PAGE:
Newcastle (King County) produces 75 to 100 tons of coal per day in 1872.

  • By Greg Lange
  • Posted 11/04/1998
  • Essay 195

In 1872, the coalmines at Newcastle (King County) produce 75 to 100 tons of coal per day. Sixty men work at the mines and 15 men work at transporting coal from Newcastle to the Pike Street coal bunkers on the Elliott Bay waterfront in Seattle. Coal is transported by boat across Lake Washington and Lake Union, and by rail.


F. E. Melder, "History of the Discoveries and Physical Development of the Coal Industry in the State of Washington," Pacific Northwest Quarterly, Vol. 29, No. 2 (1938), 156.

Licensing: This essay is licensed under a Creative Commons license that encourages reproduction with attribution. Credit should be given to both and to the author, and sources must be included with any reproduction. Click the icon for more info. Please note that this Creative Commons license applies to text only, and not to images. For more information regarding individual photos or images, please contact the source noted in the image credit.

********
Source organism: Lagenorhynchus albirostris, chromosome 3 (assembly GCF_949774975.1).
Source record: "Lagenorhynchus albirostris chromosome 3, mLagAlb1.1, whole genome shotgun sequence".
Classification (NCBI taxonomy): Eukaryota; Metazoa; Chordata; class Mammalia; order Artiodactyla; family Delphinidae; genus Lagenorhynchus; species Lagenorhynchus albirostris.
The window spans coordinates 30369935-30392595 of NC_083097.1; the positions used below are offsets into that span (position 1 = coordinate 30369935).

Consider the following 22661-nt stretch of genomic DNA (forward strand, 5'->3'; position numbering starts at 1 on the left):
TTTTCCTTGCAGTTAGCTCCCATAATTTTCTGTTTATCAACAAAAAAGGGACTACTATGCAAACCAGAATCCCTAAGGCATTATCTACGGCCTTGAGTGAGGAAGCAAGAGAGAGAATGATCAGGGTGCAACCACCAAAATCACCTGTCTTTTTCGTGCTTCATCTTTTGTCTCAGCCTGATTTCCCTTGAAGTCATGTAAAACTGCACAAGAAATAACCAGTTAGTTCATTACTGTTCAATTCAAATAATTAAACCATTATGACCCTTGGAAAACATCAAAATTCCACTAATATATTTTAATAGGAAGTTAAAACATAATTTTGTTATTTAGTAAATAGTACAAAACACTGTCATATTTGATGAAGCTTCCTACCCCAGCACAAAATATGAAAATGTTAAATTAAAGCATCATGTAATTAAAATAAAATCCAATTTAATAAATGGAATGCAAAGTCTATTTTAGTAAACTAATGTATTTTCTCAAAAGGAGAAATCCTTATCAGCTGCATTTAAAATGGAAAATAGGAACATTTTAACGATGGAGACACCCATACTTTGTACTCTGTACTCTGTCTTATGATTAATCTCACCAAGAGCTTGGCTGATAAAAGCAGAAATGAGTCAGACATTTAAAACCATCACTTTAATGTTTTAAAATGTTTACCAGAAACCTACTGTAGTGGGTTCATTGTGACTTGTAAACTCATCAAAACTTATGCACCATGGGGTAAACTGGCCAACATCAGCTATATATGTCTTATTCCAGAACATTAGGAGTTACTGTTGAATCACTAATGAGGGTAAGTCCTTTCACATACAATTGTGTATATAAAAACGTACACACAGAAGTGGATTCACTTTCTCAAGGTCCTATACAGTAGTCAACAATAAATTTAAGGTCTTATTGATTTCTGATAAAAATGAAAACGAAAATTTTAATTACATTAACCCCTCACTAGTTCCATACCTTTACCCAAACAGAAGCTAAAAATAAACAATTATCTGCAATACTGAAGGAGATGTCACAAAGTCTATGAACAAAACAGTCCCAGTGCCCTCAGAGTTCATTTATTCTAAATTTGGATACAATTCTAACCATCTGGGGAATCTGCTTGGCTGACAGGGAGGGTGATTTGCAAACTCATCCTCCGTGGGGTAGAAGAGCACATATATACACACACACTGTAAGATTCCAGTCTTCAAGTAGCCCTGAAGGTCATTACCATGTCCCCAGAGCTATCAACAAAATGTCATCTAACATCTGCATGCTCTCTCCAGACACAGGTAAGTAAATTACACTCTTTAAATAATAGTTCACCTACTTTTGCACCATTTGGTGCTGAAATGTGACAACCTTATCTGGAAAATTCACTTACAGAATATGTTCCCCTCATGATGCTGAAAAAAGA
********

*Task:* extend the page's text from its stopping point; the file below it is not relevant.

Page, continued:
This work is licensed under a Creative Commons Attribution-NonCommercial-NoDerivs 3.0 Unported License
Major Support for Provided By: The State of Washington | Patsy Bullitt Collins | Paul G. Allen Family Foundation | Museum Of History & Industry | 4Culture (King County Lodging Tax Revenue) | City of Seattle | City of Bellevue | City of Tacoma | King County | The Peach Foundation | Microsoft Corporation, Other Public and Private Sponsors and Visitors Like You